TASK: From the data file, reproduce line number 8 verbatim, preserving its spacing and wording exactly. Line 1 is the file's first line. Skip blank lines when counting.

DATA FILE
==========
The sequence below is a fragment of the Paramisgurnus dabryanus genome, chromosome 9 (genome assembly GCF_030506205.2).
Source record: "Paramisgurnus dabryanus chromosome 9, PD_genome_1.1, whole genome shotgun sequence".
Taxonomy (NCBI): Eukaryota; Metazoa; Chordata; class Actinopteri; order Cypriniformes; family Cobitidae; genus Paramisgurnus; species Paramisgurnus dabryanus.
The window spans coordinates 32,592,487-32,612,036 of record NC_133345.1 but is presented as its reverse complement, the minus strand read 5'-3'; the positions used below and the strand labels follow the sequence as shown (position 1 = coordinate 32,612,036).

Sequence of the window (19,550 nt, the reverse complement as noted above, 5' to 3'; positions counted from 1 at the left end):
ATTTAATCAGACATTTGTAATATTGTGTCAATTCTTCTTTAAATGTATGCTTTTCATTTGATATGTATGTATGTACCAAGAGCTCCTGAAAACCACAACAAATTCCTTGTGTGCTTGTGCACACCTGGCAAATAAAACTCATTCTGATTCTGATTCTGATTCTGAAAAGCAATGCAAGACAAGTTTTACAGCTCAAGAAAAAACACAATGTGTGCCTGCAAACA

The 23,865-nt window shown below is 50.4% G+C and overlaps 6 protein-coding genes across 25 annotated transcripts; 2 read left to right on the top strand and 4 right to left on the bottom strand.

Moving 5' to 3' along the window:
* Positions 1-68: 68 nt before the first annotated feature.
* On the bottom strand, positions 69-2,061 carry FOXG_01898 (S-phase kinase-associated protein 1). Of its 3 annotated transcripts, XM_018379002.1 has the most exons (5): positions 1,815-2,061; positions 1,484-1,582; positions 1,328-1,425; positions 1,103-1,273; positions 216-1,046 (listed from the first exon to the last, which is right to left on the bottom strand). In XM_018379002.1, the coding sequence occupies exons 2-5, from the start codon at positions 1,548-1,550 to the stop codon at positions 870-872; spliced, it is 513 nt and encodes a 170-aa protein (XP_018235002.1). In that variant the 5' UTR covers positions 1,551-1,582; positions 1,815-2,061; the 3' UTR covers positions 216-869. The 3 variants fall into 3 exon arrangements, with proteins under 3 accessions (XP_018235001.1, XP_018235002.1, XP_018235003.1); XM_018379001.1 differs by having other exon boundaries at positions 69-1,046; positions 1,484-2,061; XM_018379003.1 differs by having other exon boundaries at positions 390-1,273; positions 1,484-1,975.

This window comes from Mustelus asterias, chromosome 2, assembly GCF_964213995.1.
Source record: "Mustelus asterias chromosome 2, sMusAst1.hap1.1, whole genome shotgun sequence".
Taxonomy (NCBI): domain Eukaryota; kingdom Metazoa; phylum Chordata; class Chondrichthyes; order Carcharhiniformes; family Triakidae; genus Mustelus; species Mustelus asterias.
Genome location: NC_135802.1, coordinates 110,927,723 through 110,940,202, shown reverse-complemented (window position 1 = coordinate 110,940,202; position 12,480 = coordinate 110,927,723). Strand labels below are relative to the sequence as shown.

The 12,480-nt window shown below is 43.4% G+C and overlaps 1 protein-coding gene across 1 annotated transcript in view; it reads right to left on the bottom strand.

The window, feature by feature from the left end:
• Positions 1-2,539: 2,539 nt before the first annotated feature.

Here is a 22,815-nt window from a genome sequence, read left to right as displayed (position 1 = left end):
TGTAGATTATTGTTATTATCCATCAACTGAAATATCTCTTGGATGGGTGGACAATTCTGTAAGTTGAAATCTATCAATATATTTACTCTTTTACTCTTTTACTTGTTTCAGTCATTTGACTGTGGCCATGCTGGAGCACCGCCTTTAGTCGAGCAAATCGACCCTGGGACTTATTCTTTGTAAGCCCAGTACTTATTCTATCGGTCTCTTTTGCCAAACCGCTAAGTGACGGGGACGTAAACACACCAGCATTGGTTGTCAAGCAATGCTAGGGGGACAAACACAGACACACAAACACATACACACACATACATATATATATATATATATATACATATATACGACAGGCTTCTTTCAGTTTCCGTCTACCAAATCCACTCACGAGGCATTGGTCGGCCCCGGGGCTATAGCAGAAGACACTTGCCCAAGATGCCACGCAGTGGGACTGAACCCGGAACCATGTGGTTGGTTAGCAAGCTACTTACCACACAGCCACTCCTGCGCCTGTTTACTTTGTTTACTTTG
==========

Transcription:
Moving 5' to 3' along the window: